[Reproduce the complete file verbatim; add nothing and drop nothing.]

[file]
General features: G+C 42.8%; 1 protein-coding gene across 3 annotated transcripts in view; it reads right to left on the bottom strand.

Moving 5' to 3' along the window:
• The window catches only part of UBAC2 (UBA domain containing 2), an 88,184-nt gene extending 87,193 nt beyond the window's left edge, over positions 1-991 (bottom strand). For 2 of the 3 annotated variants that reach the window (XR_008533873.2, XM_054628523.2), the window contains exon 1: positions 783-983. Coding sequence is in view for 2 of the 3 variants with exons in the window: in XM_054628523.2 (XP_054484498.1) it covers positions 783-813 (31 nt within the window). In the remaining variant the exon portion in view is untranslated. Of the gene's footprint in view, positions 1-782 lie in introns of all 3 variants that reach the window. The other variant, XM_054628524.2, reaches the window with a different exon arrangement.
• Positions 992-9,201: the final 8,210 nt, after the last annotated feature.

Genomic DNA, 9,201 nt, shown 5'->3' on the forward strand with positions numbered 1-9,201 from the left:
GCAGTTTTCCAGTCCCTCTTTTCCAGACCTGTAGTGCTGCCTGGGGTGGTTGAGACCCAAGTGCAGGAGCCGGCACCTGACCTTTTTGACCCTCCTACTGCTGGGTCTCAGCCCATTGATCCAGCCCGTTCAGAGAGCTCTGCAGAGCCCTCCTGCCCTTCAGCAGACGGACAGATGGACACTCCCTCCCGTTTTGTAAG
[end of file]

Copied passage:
General features: G+C 42.8%; 1 protein-coding gene across 3 annotated transcripts in view; it reads right to left on the bottom strand.

Moving 5' to 3' along the window:
• The window catches only part of UBAC2 (UBA domain containing 2), an 88,184-nt gene extending 87,193 nt beyond the window's left edge, over positions 1-991 (bottom strand). For 2 of the 3 annotated variants that reach the window (XR_008533873.2, XM_054628523.2), the window contains exon 1: positions 783-983. Coding sequence is in view for 2 of the 3 variants with exons in the window: in XM_054628523.2 (XP_054484498.1) it covers positions 783-813 (31 nt within the window). In the remaining variant the exon portion in view is untranslated. Of the gene's footprint in view, positions 1-782 lie in introns of all 3 variants that reach the window. The other variant, XM_054628524.2, reaches the window with a different exon arrangement.
• Positions 992-9,201: the final 8,210 nt, after the last annotated feature.

Genomic DNA, 9,201 nt, shown 5'->3' on the forward strand with positions numbered 1-9,201 from the left:
GCAGTTTTCCAGTCCCTCTTTTCCAGACCTGTAGTGCTGCCTGGGGTGGTTGAGACCCAAGTGCAGGAGCCGGCACCTGACCTTTTTGACCCTCCTACTGCTGGGTCTCAGCCCATTGATCCAGCCCGTTCAGAGAGCTCTGCAGAGCCCTCCTGCCCTTCAGCAGACGGACAGATGGACACTCCCTCCCGTTTTGTAAG